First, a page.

If your event is online, anyone can come, of course. In fact, if you don’t have any events planned, consider scheduling a laid-back Q&A webinar where your audience can interact with you in real time. It’s easy to promote and run, and it can really strengthen your connection to attendees.

11. The educational email

Your subscribers want to engage with you and learn from you. Use emails to them to teach everything you know (a ConvertKit tenet, by the way). Teach them a topic in a series over several emails. Or send them exclusive tips they won’t find on your blog.

Here’s a sequence map you can start with if you use ConvertKit:

Sequence inside ConvertKit - Educational Email

You can see that there are actually several spots marked for educational content: near the start of the sequence and after each sales push, reassuring subscribers that your list hasn’t suddenly turned into all sales emails, all the time.

12. The ee-engagement email

You know that moment when you’re in the middle of a Netflix binge and the little notification pops up asking “Are you still watching?” (Yes, I’m still watching. Don’t judge me, Netflix.)

Do the same and send a message to re-engage subscribers who haven’t interacted with your emails in a while. Typeform gets it right with re-engagement in this example:

Typeform - re-engagement

13. The list-iversary email

This one requires a few extra minutes to gather data, but it can be really fun. Each month you can pull all your subscribers who joined this month last year and send a little “list-iversary celebration” email.

You can use this unexpected type of email to surprise, delight, and build some mega-fans along the way, as The Hustle does here:

The Hustle - List-aversary

If someone’s been on your list for some time, they’re an excellent candidate for your referral program. The Hustle draws on that fact and invites subscribers to an exclusive community of “ambassadors.”

14. The “what are you interested in?” email

At some point, your list will start growing to the point that you have a few different types of subscribers. As your blog grows along with your list, you’ll start talking about different topics.

Asking your subscribers specifically what they are interested in hearing more about (and using something like link triggers to tag them on the back end) will help you send more targeted emails to those specific subscribers (and build some diehard fans along the way).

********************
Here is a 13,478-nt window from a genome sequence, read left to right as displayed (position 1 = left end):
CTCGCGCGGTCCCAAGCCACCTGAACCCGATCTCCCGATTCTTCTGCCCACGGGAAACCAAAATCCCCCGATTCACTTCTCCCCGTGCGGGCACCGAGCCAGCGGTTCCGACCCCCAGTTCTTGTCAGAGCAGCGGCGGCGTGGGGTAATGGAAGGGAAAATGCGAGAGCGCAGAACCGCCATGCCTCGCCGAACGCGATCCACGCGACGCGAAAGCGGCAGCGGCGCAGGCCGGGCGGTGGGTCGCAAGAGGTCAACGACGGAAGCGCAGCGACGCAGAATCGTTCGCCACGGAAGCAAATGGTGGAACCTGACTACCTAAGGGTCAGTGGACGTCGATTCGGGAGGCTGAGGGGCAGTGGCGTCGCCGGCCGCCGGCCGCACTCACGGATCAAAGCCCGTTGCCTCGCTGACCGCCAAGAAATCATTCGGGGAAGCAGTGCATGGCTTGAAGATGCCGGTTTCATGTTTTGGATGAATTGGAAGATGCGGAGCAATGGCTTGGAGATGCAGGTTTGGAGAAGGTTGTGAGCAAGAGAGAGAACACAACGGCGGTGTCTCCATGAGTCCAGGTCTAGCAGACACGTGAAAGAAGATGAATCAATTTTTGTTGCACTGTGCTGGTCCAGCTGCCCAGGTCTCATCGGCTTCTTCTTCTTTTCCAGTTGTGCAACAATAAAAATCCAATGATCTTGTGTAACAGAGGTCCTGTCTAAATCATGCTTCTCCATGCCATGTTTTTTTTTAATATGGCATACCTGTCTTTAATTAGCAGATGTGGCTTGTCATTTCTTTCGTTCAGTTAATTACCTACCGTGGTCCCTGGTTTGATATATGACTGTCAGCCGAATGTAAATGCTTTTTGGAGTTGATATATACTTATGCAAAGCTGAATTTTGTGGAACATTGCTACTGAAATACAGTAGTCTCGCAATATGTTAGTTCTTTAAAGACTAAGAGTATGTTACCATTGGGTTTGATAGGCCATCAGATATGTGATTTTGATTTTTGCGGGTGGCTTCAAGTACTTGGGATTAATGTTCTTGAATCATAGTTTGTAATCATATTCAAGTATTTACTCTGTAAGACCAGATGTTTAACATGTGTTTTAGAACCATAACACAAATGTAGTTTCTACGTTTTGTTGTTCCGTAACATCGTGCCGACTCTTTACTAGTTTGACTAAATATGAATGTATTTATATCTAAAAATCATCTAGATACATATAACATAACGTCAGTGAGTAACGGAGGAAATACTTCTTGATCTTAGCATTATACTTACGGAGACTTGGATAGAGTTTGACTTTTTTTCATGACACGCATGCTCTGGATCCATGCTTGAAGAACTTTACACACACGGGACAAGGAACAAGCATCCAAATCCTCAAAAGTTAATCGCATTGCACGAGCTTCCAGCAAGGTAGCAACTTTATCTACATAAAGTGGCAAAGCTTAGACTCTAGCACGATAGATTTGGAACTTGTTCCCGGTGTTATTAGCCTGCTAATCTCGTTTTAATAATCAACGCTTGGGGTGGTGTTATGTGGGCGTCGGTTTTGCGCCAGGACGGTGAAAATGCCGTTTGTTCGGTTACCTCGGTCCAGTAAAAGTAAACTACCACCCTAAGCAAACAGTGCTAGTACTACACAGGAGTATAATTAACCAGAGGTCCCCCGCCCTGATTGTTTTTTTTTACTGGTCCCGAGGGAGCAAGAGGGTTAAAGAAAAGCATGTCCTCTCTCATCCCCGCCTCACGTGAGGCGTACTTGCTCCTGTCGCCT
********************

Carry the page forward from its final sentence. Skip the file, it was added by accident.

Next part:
This kind of email is similar to the multiple-choice email above, but in this case, you’re actually using it so you can create better content, rather than just serving people different content you’ve already made.

15. The exclusive freebies email

Your email subscribers do you the favor of providing you with a direct line of access to their inbox (which, by the way, gives you the highest return on investment you can find in modern-day marketing). Do them a solid in return and give them exclusive content, as Bryan Harris does here:

bryan harris - exclusive offers

16. The direct content email

As a blogger, you’re obviously already emailing your subscribers about your blog posts at least occasionally. But to make them feel extra special, consider occasionally or regularly sending them your blog content in the body of the email.

You can add a personal note and a link over to the blog, pull out the post’s top highlights, or copy the entire post right into the email. Sarah Von Bargen from Yes and Yes is the queen of direct content in emails:

Yes and Yes - Content

If you want to offer another extra perk to your subscribers, you can even make a habit of emailing them certain posts before they go live on your site.

17. The case study email

If there’s one thing I’ve learned from Amazon reviews, it’s that human beings love to hear stories from other humans before making any kind of purchase. A great way to build trust and confidence with your subscribers is to send case studies (you can think of them as long-form testimonials) from existing clients or customers. When Melyssa Griffin sells her products, she relies on case studies in her emails like this:

melyssa griffin - case studies

So the next time you sit down to write an email and think, “I have no idea what to send to my subscribers!”, just pull out this list and see what’s missing from your email marketing game plan.

Illustration by Matt Ragland of Ideas Not Art
Illustration by Matt Ragland of Ideas Not Art

Don’t leave your subscribers hanging—or, worse yet, hovering over that unsubscribe button! Create a meaningful email marketing plan that will build your relationships and business for life.

What other kinds of emails have you found valuable that aren’t on this list? Tell us in the comments!